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The Living Transcendental - An Integrationist View of Naturalized Phenomenology
Peer reviewed, Journal article
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Original versionFrontiers in Psychology. 2020, 11 1-17. https://doi.org/10.3389/fpsyg.2020.01548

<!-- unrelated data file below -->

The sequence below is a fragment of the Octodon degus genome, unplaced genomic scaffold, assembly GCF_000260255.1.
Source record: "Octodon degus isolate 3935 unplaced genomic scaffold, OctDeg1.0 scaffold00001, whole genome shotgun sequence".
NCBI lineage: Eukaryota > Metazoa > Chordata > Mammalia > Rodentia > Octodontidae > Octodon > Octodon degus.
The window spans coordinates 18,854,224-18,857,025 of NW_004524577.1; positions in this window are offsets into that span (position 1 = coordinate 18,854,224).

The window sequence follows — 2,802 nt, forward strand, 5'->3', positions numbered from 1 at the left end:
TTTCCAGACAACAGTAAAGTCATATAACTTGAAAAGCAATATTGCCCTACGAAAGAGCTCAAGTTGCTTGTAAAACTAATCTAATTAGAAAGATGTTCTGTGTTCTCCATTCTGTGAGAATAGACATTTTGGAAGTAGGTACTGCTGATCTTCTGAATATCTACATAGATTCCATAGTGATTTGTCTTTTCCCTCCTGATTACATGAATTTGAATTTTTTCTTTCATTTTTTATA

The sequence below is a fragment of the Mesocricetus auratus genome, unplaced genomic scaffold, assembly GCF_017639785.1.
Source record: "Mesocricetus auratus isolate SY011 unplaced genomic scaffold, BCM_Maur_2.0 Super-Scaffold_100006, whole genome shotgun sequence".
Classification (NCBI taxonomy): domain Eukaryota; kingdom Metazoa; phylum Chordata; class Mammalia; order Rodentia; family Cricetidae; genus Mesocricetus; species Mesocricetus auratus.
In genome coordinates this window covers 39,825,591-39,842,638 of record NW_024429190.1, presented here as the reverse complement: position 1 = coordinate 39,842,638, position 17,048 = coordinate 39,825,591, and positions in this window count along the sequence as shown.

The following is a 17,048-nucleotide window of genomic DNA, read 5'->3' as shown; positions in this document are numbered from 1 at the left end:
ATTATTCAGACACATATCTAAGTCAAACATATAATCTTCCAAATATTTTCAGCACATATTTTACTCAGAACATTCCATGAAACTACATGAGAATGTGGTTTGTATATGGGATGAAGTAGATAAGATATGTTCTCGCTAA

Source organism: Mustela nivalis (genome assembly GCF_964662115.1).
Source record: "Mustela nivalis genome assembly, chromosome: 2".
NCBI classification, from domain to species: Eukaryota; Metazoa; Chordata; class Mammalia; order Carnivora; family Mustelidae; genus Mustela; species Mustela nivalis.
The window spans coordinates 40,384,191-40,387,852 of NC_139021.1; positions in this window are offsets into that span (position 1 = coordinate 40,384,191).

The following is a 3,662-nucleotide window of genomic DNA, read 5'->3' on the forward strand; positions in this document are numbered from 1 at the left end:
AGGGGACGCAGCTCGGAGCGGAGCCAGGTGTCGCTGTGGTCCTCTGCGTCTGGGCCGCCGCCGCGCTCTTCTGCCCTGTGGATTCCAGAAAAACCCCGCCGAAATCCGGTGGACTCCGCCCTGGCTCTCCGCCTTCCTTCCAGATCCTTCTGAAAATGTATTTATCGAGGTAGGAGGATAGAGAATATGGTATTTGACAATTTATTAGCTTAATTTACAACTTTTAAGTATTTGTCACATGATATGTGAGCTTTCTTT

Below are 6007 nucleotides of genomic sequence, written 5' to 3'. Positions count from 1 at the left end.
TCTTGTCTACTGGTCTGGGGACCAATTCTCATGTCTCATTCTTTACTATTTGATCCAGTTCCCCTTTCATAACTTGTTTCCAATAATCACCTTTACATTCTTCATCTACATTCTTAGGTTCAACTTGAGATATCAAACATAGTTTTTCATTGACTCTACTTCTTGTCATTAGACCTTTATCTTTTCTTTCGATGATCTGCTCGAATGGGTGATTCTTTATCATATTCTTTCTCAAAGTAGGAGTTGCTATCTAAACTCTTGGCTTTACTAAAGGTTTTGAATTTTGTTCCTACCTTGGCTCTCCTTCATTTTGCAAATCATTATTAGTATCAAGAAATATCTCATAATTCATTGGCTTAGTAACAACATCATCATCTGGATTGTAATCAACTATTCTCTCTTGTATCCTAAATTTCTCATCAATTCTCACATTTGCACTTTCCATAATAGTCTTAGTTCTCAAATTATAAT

In this article I take on the “Transcendentalist Challenge” to naturalized phenomenology, highlighting how the ontological and methodological commitments of Merleau-Ponty’s philosophy point in the direction of an integration of the transcendental and the scientific, thus making room for a productive exchange between philosophy and psychological science when it comes to understanding consciousness and its place in nature. Discussing various conceptions of naturalized phenomenology, I argue that what I call an “Integrationist View” is required if we are to make sense of the possibility of productive exchange between phenomenology and the sciences. My main argument is that if we conceive of consciousness as a structure of behavior ontologically prior to the distinctions between objectivity and subjectivity and third- and first-person perspectives, we arrive at a view of the transcendental as not essentially separate from the domain of science, but rather as contingent organizational norms of empirical nature that are best illuminated through a dialectical exchange between phenomenological and scientific approaches. I end by showing how Merleau-Ponty’s engagement with the “Schneider case” in an example of such an integration.